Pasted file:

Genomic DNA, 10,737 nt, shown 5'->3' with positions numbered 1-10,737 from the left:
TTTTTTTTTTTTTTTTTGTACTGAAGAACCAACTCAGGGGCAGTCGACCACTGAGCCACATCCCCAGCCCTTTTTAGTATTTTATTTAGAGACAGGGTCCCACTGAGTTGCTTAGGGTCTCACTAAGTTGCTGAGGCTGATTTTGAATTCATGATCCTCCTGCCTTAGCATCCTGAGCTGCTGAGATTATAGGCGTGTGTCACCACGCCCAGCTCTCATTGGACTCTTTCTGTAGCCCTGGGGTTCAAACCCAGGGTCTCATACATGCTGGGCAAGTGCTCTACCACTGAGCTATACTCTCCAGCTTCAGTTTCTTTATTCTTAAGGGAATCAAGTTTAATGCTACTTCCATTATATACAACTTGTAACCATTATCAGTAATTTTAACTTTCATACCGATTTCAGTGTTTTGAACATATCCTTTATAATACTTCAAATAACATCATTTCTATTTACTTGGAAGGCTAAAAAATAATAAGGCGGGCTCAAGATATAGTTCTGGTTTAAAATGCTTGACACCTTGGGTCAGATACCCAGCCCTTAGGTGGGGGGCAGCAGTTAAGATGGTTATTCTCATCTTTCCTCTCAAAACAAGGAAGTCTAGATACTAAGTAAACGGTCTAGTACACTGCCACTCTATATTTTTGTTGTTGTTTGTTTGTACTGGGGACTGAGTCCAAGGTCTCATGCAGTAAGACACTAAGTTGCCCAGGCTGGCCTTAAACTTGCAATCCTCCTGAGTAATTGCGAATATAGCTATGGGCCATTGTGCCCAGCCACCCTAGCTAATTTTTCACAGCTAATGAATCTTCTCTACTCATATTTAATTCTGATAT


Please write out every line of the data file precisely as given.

Genomic DNA, 10,737 nt, shown 5'->3' with positions numbered 1-10,737 from the left:
TTTTTTTTTTTTTTTTTGTACTGAAGAACCAACTCAGGGGCAGTCGACCACTGAGCCACATCCCCAGCCCTTTTTAGTATTTTATTTAGAGACAGGGTCCCACTGAGTTGCTTAGGGTCTCACTAAGTTGCTGAGGCTGATTTTGAATTCATGATCCTCCTGCCTTAGCATCCTGAGCTGCTGAGATTATAGGCGTGTGTCACCACGCCCAGCTCTCATTGGACTCTTTCTGTAGCCCTGGGGTTCAAACCCAGGGTCTCATACATGCTGGGCAAGTGCTCTACCACTGAGCTATACTCTCCAGCTTCAGTTTCTTTATTCTTAAGGGAATCAAGTTTAATGCTACTTCCATTATATACAACTTGTAACCATTATCAGTAATTTTAACTTTCATACCGATTTCAGTGTTTTGAACATATCCTTTATAATACTTCAAATAACATCATTTCTATTTACTTGGAAGGCTAAAAAATAATAAGGCGGGCTCAAGATATAGTTCTGGTTTAAAATGCTTGACACCTTGGGTCAGATACCCAGCCCTTAGGTGGGGGGCAGCAGTTAAGATGGTTATTCTCATCTTTCCTCTCAAAACAAGGAAGTCTAGATACTAAGTAAACGGTCTAGTACACTGCCACTCTATATTTTTGTTGTTGTTTGTTTGTACTGGGGACTGAGTCCAAGGTCTCATGCAGTAAGACACTAAGTTGCCCAGGCTGGCCTTAAACTTGCAATCCTCCTGAGTAATTGCGAATATAGCTATGGGCCATTGTGCCCAGCCACCCTAGCTAATTTTTCACAGCTAATGAATCTTCTCTACTCATATTTAATTCTGATAT